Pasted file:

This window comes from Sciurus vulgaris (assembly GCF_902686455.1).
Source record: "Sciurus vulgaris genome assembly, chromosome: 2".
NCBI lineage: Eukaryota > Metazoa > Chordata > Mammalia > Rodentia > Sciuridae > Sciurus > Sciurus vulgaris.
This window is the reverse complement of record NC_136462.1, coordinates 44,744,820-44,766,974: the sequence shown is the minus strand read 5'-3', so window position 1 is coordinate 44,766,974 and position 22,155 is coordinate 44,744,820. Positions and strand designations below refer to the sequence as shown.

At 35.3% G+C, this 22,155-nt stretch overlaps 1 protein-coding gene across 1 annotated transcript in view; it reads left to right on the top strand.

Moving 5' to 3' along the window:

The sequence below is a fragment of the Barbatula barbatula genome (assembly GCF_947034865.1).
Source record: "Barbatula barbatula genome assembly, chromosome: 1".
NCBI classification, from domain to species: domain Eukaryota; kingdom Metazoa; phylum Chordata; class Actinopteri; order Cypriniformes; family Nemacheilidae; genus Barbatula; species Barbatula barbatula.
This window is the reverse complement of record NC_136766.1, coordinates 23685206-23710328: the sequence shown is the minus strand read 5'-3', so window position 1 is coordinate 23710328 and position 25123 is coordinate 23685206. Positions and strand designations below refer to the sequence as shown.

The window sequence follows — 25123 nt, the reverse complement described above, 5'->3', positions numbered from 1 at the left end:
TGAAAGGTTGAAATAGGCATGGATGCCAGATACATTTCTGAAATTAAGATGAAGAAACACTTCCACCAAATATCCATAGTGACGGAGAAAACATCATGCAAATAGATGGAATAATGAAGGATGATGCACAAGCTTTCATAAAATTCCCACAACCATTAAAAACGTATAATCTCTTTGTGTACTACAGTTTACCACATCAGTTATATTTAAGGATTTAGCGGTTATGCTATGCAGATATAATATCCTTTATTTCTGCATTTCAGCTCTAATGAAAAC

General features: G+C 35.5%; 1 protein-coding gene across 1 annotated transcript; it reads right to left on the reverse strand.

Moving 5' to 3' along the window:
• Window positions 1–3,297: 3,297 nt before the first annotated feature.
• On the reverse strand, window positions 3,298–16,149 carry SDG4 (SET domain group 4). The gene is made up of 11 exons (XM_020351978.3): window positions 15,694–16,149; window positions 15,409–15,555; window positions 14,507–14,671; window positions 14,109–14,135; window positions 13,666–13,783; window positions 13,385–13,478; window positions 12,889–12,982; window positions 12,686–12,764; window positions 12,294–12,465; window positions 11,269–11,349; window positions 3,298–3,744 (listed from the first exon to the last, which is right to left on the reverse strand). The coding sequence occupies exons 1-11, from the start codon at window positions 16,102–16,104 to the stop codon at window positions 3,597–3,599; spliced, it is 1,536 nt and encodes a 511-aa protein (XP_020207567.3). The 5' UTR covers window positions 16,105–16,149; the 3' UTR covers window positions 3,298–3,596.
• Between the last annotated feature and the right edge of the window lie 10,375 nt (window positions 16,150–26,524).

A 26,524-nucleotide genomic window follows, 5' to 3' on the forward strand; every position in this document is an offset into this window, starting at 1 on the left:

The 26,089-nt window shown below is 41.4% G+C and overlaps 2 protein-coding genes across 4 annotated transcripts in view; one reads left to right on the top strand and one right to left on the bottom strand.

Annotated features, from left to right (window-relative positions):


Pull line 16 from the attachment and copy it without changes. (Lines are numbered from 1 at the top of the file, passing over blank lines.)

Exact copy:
• On the reverse strand, window positions 3,298–16,149 carry SDG4 (SET domain group 4). The gene is made up of 11 exons (XM_020351978.3): window positions 15,694–16,149; window positions 15,409–15,555; window positions 14,507–14,671; window positions 14,109–14,135; window positions 13,666–13,783; window positions 13,385–13,478; window positions 12,889–12,982; window positions 12,686–12,764; window positions 12,294–12,465; window positions 11,269–11,349; window positions 3,298–3,744 (listed from the first exon to the last, which is right to left on the reverse strand). The coding sequence occupies exons 1-11, from the start codon at window positions 16,102–16,104 to the stop codon at window positions 3,597–3,599; spliced, it is 1,536 nt and encodes a 511-aa protein (XP_020207567.3). The 5' UTR covers window positions 16,105–16,149; the 3' UTR covers window positions 3,298–3,596.